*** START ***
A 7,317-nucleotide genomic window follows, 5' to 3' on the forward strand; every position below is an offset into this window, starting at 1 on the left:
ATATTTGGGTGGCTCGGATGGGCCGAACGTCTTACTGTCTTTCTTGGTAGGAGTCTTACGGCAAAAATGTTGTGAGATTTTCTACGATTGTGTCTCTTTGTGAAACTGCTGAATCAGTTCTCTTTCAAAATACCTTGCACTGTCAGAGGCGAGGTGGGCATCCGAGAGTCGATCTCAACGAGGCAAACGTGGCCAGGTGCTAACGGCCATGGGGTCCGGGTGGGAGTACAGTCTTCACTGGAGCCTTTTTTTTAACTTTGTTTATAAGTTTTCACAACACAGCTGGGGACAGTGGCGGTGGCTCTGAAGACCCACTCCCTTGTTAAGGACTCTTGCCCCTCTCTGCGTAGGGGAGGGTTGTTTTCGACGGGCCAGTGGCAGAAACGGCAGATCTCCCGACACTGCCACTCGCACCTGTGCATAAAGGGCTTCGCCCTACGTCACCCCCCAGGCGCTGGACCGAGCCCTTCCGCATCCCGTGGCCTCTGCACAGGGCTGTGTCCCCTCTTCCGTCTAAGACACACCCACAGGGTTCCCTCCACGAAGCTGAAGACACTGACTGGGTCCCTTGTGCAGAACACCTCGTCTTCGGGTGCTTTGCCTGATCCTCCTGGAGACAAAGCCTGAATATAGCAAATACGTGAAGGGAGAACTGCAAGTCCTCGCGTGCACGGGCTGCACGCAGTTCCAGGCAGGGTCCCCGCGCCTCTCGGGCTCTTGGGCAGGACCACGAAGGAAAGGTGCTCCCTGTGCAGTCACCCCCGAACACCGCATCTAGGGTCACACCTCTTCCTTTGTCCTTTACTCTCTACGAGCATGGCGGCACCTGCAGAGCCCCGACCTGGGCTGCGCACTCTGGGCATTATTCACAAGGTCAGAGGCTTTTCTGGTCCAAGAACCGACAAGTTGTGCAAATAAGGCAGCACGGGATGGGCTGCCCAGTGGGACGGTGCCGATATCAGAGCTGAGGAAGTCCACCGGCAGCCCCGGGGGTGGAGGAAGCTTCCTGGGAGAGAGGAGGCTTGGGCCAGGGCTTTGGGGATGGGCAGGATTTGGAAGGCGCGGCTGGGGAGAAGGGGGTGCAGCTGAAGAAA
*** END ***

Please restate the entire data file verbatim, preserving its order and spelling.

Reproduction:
A 7,317-nucleotide genomic window follows, 5' to 3' on the forward strand; every position below is an offset into this window, starting at 1 on the left:
ATATTTGGGTGGCTCGGATGGGCCGAACGTCTTACTGTCTTTCTTGGTAGGAGTCTTACGGCAAAAATGTTGTGAGATTTTCTACGATTGTGTCTCTTTGTGAAACTGCTGAATCAGTTCTCTTTCAAAATACCTTGCACTGTCAGAGGCGAGGTGGGCATCCGAGAGTCGATCTCAACGAGGCAAACGTGGCCAGGTGCTAACGGCCATGGGGTCCGGGTGGGAGTACAGTCTTCACTGGAGCCTTTTTTTTAACTTTGTTTATAAGTTTTCACAACACAGCTGGGGACAGTGGCGGTGGCTCTGAAGACCCACTCCCTTGTTAAGGACTCTTGCCCCTCTCTGCGTAGGGGAGGGTTGTTTTCGACGGGCCAGTGGCAGAAACGGCAGATCTCCCGACACTGCCACTCGCACCTGTGCATAAAGGGCTTCGCCCTACGTCACCCCCCAGGCGCTGGACCGAGCCCTTCCGCATCCCGTGGCCTCTGCACAGGGCTGTGTCCCCTCTTCCGTCTAAGACACACCCACAGGGTTCCCTCCACGAAGCTGAAGACACTGACTGGGTCCCTTGTGCAGAACACCTCGTCTTCGGGTGCTTTGCCTGATCCTCCTGGAGACAAAGCCTGAATATAGCAAATACGTGAAGGGAGAACTGCAAGTCCTCGCGTGCACGGGCTGCACGCAGTTCCAGGCAGGGTCCCCGCGCCTCTCGGGCTCTTGGGCAGGACCACGAAGGAAAGGTGCTCCCTGTGCAGTCACCCCCGAACACCGCATCTAGGGTCACACCTCTTCCTTTGTCCTTTACTCTCTACGAGCATGGCGGCACCTGCAGAGCCCCGACCTGGGCTGCGCACTCTGGGCATTATTCACAAGGTCAGAGGCTTTTCTGGTCCAAGAACCGACAAGTTGTGCAAATAAGGCAGCACGGGATGGGCTGCCCAGTGGGACGGTGCCGATATCAGAGCTGAGGAAGTCCACCGGCAGCCCCGGGGGTGGAGGAAGCTTCCTGGGAGAGAGGAGGCTTGGGCCAGGGCTTTGGGGATGGGCAGGATTTGGAAGGCGCGGCTGGGGAGAAGGGGGTGCAGCTGAAGAAA